While the world watches anxiously to see if Japan’s nuclear crisis can be brought under control soon enough to prevent larger explosions and the release of intensely radioactive, cancer-causing material across the countryside, a new cloud of doubt stemming from the crisis is already settling over the global energy landscape. It has raised old questions about both the safety of the General Electric Mark 1 boiling water reactors used in the Fukushima plant’s six nuclear reactor units and in similar reactors elsewhere in the world. And it has raised broader questions about the safety and future of the nuclear industry in general.
There is ample reason for concern over GE’s Mark 1 reactors and similar reactors. Twenty-three Mark 1 reactors are used in 16 plants in the United States, including several along the ocean, and there are 17 similar boiling water reactors in the European Union. TVA’s nearby Browns Ferry plant in the north Alabama town of Athens is one of the American plants that uses the Mark 1 system.
Warnings were raised repeatedly by Atomic Energy Commission officials after 1972 about the ability of the Mark 1’s primary containment vessel to resist rupture in the event of a loss of electrical power to the reactor and the resulting overheating of the uranium fuel rods due to a loss of cooling-water circulation, and the likelihood of subsequent explosions. That is precisely the crux of the crisis at reactor units 1, 2 and 3 in Fukushima, where explosions have occurred due to loss of cooling in the primary containment vessel in No. 2, and in the reactor buildings in Nos. 1 and 3.
In addition to the perceived weakness of the boiling water reactor system of Mark 1 type reactors, the reactor building itself is considered the secondary containment system in the event of an overheating crisis and a resulting explosion. In the Fukushima plant, the reactor buildings also contain spent fuel rods, which are stored in separate pools of cooling water adjacent to the reactor itself.
Reactors 4, 5 and 6 had been shut down for maintenance, but the power loss and resulting heat build-up in the spent-fuel pools also led to an explosion which damaged the No. 4 reactor building, and similar damage is believed possible in reactors 5 and 6.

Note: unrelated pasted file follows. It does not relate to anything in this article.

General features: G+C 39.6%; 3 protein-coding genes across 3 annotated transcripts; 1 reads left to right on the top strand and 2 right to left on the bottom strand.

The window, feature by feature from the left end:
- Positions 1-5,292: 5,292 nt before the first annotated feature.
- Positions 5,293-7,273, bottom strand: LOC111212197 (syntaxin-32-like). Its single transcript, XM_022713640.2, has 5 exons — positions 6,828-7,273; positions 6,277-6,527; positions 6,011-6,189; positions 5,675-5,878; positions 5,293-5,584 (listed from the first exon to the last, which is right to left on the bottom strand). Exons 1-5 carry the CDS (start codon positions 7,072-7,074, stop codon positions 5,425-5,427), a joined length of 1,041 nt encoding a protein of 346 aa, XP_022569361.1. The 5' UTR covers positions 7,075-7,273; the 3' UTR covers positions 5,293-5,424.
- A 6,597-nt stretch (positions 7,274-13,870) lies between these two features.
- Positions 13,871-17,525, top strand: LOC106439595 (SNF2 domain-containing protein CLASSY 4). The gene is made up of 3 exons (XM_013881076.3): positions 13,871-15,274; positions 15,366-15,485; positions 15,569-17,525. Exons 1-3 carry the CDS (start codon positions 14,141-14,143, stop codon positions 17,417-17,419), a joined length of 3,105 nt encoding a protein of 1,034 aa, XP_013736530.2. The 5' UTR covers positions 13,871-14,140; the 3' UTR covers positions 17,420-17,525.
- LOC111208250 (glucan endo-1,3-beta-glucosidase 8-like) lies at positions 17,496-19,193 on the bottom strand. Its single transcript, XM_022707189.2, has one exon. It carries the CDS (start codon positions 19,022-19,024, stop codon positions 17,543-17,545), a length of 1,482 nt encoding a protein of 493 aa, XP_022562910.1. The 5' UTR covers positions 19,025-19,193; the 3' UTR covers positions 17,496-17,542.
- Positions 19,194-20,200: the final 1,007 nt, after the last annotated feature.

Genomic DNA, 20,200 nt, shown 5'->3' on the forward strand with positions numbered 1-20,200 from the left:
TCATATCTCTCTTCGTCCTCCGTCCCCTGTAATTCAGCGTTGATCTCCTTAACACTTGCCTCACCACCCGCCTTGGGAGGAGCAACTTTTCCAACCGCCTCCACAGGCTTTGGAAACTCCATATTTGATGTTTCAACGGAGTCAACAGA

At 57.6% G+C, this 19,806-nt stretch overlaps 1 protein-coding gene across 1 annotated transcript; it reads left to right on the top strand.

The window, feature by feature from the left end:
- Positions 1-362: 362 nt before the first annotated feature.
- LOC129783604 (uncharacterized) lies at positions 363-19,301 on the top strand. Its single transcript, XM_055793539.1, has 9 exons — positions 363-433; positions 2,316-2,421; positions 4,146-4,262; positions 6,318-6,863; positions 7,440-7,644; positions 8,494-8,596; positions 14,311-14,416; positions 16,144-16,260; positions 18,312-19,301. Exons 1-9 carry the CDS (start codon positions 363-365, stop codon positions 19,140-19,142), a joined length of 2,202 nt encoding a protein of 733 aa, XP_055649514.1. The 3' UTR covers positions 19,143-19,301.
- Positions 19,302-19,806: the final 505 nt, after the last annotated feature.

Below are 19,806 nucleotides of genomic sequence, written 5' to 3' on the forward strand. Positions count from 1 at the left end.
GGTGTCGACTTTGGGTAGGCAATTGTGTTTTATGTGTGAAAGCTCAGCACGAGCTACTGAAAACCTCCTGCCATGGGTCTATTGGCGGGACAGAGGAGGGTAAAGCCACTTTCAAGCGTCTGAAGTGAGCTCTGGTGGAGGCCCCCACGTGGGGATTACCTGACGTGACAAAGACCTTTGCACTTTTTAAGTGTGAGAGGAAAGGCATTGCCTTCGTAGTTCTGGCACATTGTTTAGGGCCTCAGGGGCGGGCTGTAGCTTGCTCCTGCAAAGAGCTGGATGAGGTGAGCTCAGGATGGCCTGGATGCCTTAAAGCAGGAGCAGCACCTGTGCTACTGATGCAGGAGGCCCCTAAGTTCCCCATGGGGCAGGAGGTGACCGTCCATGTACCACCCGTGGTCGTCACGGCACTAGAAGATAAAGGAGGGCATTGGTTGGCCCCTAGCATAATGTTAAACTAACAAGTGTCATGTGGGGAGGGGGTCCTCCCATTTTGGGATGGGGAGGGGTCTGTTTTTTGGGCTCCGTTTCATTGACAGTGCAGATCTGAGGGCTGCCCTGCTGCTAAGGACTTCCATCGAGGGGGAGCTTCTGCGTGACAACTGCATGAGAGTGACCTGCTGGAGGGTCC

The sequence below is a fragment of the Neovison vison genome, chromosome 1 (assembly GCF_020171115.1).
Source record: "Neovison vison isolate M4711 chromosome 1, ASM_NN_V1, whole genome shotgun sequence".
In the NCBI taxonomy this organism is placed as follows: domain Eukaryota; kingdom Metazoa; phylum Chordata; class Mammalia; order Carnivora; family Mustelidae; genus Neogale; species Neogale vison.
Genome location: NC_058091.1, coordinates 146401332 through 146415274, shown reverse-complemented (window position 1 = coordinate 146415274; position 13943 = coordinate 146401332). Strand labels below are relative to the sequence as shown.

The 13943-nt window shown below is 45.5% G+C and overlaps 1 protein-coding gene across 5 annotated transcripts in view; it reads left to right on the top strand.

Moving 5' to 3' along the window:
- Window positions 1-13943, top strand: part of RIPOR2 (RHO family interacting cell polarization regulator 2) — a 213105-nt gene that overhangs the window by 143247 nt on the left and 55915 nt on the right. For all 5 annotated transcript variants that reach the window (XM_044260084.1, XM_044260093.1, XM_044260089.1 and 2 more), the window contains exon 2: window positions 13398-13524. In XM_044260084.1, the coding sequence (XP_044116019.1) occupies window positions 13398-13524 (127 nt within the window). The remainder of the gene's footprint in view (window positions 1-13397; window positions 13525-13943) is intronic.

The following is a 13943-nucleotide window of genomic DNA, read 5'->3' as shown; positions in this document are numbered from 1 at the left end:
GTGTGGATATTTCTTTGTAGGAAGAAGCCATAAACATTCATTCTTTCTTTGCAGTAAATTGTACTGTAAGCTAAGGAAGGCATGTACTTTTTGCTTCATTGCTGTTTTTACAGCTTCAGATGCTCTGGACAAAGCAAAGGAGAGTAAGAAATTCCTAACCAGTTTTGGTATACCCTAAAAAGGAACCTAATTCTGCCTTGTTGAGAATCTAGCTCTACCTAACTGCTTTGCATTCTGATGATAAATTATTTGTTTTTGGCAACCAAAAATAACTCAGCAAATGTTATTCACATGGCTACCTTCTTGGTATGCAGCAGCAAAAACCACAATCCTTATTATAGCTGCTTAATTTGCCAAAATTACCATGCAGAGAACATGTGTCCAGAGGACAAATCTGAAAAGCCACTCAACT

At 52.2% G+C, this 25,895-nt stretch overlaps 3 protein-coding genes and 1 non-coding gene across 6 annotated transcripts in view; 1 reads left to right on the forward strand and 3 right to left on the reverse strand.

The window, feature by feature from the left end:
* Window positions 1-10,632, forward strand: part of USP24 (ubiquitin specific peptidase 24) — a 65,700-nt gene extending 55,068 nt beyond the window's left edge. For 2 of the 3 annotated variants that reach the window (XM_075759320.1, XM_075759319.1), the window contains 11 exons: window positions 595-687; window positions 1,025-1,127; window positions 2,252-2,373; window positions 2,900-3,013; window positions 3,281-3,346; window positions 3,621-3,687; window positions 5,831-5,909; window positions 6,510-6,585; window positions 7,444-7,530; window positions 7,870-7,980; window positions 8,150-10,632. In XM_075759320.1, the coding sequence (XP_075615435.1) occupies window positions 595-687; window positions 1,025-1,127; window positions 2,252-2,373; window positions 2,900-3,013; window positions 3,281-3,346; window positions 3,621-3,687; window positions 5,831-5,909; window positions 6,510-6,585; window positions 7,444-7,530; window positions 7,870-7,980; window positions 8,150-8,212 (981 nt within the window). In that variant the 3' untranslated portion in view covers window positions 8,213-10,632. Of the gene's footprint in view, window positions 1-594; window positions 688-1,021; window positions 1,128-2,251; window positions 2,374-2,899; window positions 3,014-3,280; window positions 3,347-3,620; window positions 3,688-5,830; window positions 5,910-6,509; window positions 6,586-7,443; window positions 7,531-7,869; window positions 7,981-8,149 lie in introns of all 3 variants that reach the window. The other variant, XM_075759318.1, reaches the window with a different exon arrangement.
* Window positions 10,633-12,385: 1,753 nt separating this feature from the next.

A report by The New York Times published Wednesday noted that an AEC safety official, Stephen H. Hanauer, recommended as early as 1972 that the Mark 1 system be discontinued because its weaker containment vessel in the event of a coolant loss represented an unacceptable safety risk. The preference was for a pressurized water reactor, in which the fuel-rod system is encased in much thicker steel and concrete tomb.
The AEC concerns continued into the 1980s, The Times reported, after Harold Denton, an official with the Nuclear Regulatory Commission asserted there was a 90 percent probability of failure of the reactor in the event of a crisis due to overheating and fuel melt. Industry officials, who liked the cheaper reactors, disputed that contention, saying there was just a 10 percent chance of failure.
With fuel melts causing four damaged reactors or reactor buildings at the Fukushima plant, that dispute bears new scrutiny.
The Japanese crisis raise further questions about the potential, in crisis situations, of explosions in spent fuel stored on site. A report by this paper’s reporter, Pam Sohn, on TVA’s on-site storage of spent fuel is pertinent to this issue. TVA’s Sequoyah plant has 1,094 metric tons of spent fuel — 812 in pool storage inside the plant, and 282 outside the plant in casks. At 2,200 pounds per metric ton, that’s more than 2.4 million pounds of spent fuel lying around, mainly for lack of a national depository for spent fuel.
TVA has 315 metric tons (693,000 pounds) in pool storage inside Watts Bar, and 1,604 metric tons of spent fuel (more than 3.5 million pounds) at Browns Ferry, with 1,405 metric tons inside the plant and 189 tons in casks outside. This is the plant where a reactor was shut down years ago for a long period after an electric fire knocked out power at the plant. The reactor was later rebuilt.
The potential for a nuclear calamity, to be sure, has been managed well over the decades of the use of nuclear power. But there is scant margin for error, and certainly none for complacency. With TVA planning to use a more highly potent form of fuel — mixed oxide fuel, or MOX — by 2018, the safety margin would be even narrower. Japan’s present crisis is ample evidence of the fallacy of assuming that nothing can go wrong.
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